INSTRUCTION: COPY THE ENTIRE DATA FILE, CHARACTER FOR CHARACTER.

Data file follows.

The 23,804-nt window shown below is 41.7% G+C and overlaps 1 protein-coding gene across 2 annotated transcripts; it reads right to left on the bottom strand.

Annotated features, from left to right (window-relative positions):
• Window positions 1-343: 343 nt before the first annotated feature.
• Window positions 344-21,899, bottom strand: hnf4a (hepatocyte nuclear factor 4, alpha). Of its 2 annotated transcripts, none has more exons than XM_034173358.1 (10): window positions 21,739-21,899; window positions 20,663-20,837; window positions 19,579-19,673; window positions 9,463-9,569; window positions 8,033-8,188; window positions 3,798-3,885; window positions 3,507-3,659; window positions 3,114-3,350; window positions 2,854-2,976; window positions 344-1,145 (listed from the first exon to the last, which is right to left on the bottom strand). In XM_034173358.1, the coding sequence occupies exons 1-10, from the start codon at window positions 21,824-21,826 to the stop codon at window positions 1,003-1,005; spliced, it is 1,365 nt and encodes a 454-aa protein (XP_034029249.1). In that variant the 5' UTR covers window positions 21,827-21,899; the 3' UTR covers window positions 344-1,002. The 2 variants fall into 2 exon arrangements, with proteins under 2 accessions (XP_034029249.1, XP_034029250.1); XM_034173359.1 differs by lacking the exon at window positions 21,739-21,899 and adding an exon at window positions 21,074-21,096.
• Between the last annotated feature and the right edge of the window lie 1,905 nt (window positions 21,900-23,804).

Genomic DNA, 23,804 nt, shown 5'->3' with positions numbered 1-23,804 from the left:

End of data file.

The 23,804-nt window shown below is 41.7% G+C and overlaps 1 protein-coding gene across 2 annotated transcripts; it reads right to left on the bottom strand.

Annotated features, from left to right (window-relative positions):
• Window positions 1-343: 343 nt before the first annotated feature.
• Window positions 344-21,899, bottom strand: hnf4a (hepatocyte nuclear factor 4, alpha). Of its 2 annotated transcripts, none has more exons than XM_034173358.1 (10): window positions 21,739-21,899; window positions 20,663-20,837; window positions 19,579-19,673; window positions 9,463-9,569; window positions 8,033-8,188; window positions 3,798-3,885; window positions 3,507-3,659; window positions 3,114-3,350; window positions 2,854-2,976; window positions 344-1,145 (listed from the first exon to the last, which is right to left on the bottom strand). In XM_034173358.1, the coding sequence occupies exons 1-10, from the start codon at window positions 21,824-21,826 to the stop codon at window positions 1,003-1,005; spliced, it is 1,365 nt and encodes a 454-aa protein (XP_034029249.1). In that variant the 5' UTR covers window positions 21,827-21,899; the 3' UTR covers window positions 344-1,002. The 2 variants fall into 2 exon arrangements, with proteins under 2 accessions (XP_034029249.1, XP_034029250.1); XM_034173359.1 differs by lacking the exon at window positions 21,739-21,899 and adding an exon at window positions 21,074-21,096.
• Between the last annotated feature and the right edge of the window lie 1,905 nt (window positions 21,900-23,804).

Genomic DNA, 23,804 nt, shown 5'->3' with positions numbered 1-23,804 from the left: